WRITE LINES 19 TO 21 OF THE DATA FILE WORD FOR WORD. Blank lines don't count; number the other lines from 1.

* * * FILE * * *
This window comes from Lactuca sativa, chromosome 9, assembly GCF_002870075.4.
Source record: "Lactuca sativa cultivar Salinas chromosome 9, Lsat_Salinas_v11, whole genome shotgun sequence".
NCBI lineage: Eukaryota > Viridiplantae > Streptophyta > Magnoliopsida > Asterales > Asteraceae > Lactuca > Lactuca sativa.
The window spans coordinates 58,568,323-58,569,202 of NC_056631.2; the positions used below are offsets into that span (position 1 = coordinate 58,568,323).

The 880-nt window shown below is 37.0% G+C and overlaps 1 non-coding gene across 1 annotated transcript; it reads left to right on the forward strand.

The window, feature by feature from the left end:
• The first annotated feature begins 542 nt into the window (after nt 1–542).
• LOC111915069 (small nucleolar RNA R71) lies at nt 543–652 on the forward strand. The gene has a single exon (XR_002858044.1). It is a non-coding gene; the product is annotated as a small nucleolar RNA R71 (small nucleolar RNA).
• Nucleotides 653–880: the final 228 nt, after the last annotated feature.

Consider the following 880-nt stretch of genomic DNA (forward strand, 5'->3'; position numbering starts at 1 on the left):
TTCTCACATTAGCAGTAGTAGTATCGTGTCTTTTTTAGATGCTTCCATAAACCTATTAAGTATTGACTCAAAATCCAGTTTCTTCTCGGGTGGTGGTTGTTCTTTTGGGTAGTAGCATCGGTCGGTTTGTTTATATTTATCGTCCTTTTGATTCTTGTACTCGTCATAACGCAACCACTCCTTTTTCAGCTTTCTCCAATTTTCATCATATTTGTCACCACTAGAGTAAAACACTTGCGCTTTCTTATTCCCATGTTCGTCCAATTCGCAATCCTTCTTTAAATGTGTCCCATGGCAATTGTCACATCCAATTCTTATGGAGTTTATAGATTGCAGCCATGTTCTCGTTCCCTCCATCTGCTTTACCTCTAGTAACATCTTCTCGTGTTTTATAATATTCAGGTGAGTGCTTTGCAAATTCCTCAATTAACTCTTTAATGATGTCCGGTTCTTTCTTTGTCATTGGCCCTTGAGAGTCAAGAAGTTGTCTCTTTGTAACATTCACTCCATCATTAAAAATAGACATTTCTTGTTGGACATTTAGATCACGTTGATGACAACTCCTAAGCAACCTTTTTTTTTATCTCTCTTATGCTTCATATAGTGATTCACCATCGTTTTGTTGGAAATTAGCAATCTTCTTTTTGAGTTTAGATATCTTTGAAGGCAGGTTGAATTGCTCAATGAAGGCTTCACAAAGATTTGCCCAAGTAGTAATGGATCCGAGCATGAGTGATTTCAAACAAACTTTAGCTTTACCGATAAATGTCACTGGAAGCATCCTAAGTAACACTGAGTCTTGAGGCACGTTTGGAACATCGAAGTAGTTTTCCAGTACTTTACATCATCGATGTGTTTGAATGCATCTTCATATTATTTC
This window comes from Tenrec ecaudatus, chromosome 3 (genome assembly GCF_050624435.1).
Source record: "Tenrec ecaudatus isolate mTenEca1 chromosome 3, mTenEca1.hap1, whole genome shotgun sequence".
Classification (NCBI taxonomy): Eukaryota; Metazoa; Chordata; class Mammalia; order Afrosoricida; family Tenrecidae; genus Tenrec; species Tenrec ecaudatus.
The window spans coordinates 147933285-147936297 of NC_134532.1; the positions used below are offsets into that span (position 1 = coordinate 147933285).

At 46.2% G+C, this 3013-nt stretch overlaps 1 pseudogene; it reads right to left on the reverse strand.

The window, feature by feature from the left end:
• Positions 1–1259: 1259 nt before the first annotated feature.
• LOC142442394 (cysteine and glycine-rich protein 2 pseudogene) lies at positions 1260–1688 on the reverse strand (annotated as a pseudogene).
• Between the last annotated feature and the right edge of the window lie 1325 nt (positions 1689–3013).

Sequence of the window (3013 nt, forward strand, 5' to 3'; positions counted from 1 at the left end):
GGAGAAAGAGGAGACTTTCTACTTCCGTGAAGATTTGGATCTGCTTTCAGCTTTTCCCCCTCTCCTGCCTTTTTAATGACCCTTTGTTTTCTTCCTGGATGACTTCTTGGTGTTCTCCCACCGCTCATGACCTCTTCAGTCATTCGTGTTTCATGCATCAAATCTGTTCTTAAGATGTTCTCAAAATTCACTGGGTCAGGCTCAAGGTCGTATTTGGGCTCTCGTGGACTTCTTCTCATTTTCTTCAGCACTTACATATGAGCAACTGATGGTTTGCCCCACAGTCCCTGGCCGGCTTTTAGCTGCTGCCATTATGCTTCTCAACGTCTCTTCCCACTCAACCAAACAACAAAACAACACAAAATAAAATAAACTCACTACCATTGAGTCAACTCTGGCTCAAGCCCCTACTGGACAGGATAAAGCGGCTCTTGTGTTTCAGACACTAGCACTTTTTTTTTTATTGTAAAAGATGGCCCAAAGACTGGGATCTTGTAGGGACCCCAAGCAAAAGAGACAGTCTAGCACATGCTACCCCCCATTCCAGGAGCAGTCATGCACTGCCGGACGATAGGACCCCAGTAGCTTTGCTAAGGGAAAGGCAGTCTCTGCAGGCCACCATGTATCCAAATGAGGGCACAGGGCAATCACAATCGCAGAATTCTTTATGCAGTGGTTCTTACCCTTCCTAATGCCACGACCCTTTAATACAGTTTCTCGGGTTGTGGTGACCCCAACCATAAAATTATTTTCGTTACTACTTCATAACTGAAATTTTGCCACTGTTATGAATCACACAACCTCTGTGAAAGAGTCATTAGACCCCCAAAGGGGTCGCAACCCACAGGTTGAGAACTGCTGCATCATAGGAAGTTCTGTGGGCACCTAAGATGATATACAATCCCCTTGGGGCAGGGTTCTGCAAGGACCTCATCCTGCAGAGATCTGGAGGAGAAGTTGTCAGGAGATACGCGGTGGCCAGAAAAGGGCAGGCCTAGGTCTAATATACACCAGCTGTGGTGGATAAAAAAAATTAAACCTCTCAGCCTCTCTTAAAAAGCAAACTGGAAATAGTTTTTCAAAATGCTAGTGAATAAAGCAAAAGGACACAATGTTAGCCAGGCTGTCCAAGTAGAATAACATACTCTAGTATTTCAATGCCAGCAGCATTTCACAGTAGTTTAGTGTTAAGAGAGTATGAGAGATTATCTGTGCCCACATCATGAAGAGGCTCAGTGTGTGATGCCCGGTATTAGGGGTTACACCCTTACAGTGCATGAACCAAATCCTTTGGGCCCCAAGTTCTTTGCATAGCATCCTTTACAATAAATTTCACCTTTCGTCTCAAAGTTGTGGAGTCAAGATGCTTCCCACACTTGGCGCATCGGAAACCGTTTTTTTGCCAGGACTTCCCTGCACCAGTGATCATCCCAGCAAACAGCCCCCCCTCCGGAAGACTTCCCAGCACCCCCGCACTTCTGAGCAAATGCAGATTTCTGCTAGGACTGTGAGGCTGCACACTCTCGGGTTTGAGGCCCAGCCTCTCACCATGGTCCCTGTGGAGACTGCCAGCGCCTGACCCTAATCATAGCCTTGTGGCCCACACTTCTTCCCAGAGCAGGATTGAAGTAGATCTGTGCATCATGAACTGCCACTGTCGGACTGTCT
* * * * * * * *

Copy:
• LOC142442394 (cysteine and glycine-rich protein 2 pseudogene) lies at positions 1260–1688 on the reverse strand (annotated as a pseudogene).
• Between the last annotated feature and the right edge of the window lie 1325 nt (positions 1689–3013).

Sequence of the window (3013 nt, forward strand, 5' to 3'; positions counted from 1 at the left end):